When Will Liberia Awake to the Alarming Reality of Sea Erosion?

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We Liberians have received many, many warnings, but have consistently, stubbornly and stupidly ignored them all.

The first serious one was Point Four, Bushrod Island, where Colonel John West, a United States military officer who served here, near the close of World War II, fell in love with Liberia, settled there, started his ice cream and other businesses and never left.  In the early 1960s Point Four began to experience threats from the Atlantic Ocean but no one, certainly not the Liberian government, took it seriously. Gradually, Point Four slowly began to experience the gradual assault of the Atlantic.

Next door was New Kru Town and its most prominent institution, the D. Twe High School, named for Liberia’s second most prominent Kru man, Didwo Twe, the first of his ethnic group to enter the House of Representatives.  Everyone knows that indeed the most prominent man of that ethnicity was Dr. John Nagbe Togba, Tubman’s first Director General of the National Public Health Service, who in 1948 was one of the two black men to sign the Charter of the World Health Organization and in 1954 became the first black person to be elected President of the World Health Assembly.

But this Editorial is not about eminent Kru men, but about the assault of the Atlantic Ocean on Liberia, including its capital, Monrovia.

The Atlantic’s next target was the port city of Buchanan which is, next to Monrovia, the nation’s second county capital city.  Since the early 1970s Buchanan has been threatened by the onslaught of the Atlantic, but successive administrations have ignored this threat; and now, huge chunks of this beautiful, picturesque city are fast being swept away, and till this day, no one seems to care.  Again, successive administrations, including the latest, that of President Ellen Johnson Sirleaf, haven’t given a fig about it.

We ask once again a question that this newspaper has perennially asked—what kind of people are we?  When will we ever get an administration that has a holistic view of development and carve a proactive approach to the things that really matter in this country?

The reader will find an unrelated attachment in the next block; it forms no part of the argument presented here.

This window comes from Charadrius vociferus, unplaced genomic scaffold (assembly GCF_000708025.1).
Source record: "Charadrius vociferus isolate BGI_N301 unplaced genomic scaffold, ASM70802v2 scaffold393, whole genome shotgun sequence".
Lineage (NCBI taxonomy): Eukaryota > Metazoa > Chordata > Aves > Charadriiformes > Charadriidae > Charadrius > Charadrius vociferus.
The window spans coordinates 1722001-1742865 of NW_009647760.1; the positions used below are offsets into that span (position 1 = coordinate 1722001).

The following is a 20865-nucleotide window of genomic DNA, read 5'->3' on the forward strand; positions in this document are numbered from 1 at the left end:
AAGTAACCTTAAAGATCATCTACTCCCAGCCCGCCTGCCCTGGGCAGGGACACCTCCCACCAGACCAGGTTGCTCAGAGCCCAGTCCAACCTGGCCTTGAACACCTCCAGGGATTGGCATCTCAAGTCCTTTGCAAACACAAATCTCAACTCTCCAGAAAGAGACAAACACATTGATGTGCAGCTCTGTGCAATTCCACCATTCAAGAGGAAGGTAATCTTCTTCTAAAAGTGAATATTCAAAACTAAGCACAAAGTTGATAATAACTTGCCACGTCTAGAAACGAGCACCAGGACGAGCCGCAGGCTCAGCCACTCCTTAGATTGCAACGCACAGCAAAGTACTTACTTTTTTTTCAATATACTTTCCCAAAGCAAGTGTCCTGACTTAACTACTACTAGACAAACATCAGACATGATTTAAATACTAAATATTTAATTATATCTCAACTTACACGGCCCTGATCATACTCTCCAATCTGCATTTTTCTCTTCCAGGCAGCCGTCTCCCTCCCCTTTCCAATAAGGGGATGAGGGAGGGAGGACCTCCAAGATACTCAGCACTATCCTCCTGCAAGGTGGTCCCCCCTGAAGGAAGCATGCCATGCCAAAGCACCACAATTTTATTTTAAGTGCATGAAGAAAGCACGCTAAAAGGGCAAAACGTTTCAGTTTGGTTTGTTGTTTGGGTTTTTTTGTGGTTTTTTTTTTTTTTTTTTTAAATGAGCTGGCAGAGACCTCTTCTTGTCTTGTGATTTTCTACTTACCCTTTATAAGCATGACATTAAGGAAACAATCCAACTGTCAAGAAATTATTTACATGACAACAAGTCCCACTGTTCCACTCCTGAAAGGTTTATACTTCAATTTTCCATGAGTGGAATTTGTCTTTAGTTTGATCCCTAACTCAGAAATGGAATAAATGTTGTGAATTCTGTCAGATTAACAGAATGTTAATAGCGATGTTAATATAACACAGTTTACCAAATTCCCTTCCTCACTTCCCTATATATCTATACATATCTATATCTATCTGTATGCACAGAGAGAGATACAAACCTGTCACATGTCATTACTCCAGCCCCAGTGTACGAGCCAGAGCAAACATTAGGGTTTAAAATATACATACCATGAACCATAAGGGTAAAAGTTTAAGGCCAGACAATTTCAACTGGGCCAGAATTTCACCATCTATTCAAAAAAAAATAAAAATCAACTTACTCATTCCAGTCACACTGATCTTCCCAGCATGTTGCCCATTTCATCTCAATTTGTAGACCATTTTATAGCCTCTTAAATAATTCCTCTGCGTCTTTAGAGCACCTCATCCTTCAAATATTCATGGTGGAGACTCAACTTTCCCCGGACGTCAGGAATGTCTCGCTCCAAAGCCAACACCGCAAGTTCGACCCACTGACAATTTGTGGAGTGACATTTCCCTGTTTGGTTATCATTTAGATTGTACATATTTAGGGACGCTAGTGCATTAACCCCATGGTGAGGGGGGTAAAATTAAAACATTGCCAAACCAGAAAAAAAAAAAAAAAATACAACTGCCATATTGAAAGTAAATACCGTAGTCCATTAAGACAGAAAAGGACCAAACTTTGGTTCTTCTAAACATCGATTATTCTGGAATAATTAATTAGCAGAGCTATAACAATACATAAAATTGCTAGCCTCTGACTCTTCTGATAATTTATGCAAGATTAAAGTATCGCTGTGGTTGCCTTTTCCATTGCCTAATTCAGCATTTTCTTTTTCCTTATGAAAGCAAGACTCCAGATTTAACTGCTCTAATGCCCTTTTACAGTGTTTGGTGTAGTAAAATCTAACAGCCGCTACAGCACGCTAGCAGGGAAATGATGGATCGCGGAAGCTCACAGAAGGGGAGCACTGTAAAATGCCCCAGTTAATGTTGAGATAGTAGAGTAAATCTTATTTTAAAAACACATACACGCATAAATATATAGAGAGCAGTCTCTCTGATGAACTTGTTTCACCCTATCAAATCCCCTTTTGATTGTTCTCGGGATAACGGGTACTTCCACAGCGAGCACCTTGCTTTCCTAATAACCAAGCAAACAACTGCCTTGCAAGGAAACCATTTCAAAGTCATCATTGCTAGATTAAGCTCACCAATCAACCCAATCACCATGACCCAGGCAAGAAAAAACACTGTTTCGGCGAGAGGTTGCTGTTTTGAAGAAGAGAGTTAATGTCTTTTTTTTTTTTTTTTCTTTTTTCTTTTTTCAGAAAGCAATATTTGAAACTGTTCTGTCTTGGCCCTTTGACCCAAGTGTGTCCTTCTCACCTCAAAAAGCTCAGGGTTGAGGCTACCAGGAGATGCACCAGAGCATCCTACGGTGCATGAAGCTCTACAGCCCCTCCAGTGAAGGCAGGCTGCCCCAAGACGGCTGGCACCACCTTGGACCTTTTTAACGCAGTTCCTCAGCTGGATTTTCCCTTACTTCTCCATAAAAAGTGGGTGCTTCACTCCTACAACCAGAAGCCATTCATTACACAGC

Next to Buchanan and New Kru Town came Hotel Africa and the Unity Conference Center, where tens of millions of dollars were invested to host, in July 1975 the Summit Conference of Heads of State and Government of the Organization of African Unity (OAU-now African Union-AU).

Poor Liberia’s immediate past administration, that of President Ellen Johnson Sirleaf, who for the past 12 years, as Liberia’s 24th President, attended at least once a year, sometimes more, every meeting of the African Union (former Organization of African Unity).  Ellen forgot—or paid benign neglect to that Organization’s meeting in Monrovia in 1979, when President William R. Tolbert was elected OAU Chairman, and all the  Heads of State and Government were hosted at the Unity Conference Center.  So why did Ellen not fix the Conference Center, where the Summit was held, its  cabanas and Hotel Africa, that housed all the Heads of State and Government and their delegations?  All of these were built when she was Liberia’s Finance Minister.

So what has now happened to them all?  The same thing that happened to New Kru Town, to D. Twe High School and to Buchanan, the Grand Bassa capital.

And now this—the mansions and other buildings that once adorned (beautified) the beachfront behind Old Congo Town Road, where the Chinese Embassy and other mansions are located—yes, many of them are now seriously at risk—but more so, so many of them are GONE!  Gone where?  You guessed it—swallowed up or washed away by the powerful, relentless waves of the Atlantic Ocean.